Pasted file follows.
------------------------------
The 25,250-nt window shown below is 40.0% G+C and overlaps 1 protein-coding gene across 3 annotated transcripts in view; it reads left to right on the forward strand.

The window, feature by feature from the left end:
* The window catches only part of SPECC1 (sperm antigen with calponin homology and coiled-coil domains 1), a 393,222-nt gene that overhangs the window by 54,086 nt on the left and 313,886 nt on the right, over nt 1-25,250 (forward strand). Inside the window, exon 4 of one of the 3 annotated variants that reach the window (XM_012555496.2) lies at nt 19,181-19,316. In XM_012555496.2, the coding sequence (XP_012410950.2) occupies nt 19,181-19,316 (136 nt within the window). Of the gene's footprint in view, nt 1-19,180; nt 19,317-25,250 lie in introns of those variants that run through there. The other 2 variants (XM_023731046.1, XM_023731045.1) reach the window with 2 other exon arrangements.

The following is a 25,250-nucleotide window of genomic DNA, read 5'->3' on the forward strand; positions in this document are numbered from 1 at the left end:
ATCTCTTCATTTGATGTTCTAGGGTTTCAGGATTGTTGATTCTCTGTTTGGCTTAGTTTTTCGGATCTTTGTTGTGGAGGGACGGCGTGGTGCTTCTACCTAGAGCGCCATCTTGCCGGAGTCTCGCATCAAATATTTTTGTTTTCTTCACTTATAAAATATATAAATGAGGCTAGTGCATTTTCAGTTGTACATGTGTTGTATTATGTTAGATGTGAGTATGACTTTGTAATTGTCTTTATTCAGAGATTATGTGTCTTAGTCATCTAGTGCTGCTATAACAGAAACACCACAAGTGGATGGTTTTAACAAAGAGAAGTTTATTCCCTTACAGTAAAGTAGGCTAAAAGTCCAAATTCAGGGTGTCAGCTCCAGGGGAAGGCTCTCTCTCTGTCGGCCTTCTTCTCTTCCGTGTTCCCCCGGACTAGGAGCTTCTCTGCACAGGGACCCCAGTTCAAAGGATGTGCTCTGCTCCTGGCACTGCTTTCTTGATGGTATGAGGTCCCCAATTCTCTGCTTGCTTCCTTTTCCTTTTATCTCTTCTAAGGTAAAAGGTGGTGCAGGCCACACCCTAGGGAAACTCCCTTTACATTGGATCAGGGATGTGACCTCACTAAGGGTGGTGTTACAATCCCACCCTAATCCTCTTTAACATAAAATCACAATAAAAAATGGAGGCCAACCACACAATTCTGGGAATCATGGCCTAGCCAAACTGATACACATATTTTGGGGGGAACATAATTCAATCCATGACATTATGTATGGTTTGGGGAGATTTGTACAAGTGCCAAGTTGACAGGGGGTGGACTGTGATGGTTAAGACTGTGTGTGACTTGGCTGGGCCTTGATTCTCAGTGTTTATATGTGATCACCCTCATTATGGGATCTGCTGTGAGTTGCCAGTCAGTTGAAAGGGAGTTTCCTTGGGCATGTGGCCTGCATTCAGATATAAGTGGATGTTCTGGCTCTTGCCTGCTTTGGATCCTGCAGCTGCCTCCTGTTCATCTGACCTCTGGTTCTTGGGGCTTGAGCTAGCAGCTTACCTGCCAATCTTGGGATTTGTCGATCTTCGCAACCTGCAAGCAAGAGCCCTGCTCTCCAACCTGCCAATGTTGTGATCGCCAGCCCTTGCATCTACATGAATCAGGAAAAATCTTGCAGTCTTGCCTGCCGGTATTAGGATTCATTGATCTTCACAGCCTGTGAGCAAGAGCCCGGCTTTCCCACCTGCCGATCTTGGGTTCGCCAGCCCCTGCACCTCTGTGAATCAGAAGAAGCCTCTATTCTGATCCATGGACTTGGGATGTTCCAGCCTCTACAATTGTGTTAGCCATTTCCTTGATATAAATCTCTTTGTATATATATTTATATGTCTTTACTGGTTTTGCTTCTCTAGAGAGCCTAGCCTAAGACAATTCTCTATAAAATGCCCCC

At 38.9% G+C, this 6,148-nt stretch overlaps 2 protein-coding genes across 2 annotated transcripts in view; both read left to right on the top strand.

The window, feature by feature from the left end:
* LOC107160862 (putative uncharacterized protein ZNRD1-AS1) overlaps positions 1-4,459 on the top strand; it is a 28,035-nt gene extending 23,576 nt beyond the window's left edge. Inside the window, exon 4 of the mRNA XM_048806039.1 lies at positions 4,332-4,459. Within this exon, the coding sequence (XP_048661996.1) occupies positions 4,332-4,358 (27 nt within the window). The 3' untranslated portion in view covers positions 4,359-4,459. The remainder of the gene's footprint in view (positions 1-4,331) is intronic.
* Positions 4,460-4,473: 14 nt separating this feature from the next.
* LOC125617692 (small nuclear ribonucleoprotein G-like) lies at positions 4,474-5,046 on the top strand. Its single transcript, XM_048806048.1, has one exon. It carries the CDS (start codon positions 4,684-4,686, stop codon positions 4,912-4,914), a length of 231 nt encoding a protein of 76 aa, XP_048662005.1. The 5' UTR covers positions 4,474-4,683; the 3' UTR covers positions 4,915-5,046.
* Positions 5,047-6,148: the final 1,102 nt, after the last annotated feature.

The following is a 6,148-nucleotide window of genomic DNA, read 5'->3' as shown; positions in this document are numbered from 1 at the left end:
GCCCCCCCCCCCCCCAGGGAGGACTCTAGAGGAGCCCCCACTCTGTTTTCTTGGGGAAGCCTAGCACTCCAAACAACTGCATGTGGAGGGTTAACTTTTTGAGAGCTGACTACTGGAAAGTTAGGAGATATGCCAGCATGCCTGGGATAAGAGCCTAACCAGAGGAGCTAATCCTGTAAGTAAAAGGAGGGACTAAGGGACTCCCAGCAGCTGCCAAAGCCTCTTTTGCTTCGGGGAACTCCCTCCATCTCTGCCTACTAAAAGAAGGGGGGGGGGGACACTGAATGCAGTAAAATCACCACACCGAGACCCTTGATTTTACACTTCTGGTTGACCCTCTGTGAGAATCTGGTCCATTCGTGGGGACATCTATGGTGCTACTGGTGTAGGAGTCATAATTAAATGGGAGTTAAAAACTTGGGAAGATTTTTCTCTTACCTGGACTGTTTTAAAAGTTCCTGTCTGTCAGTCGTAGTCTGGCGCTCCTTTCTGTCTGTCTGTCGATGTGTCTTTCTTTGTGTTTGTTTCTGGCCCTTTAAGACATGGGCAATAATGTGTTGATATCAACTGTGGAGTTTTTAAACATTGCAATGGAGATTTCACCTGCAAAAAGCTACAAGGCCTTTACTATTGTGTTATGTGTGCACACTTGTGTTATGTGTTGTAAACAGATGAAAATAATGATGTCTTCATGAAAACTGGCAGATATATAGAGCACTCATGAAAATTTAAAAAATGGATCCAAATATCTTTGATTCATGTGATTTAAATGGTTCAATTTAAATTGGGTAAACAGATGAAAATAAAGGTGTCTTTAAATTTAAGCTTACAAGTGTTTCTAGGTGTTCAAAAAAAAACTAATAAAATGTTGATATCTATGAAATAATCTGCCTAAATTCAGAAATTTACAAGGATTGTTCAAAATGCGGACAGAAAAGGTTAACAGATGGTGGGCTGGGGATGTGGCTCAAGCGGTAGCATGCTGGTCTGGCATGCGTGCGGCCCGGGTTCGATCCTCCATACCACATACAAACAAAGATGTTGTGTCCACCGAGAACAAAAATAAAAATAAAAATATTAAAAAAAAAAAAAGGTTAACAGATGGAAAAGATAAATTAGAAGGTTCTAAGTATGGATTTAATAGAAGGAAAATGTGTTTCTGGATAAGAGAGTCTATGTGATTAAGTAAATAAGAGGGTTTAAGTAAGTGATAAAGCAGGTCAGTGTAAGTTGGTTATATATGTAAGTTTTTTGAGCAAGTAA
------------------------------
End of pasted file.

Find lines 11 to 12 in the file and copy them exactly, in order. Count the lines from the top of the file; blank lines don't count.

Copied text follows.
* Positions 5,047-6,148: the final 1,102 nt, after the last annotated feature.

The following is a 6,148-nucleotide window of genomic DNA, read 5'->3' as shown; positions in this document are numbered from 1 at the left end: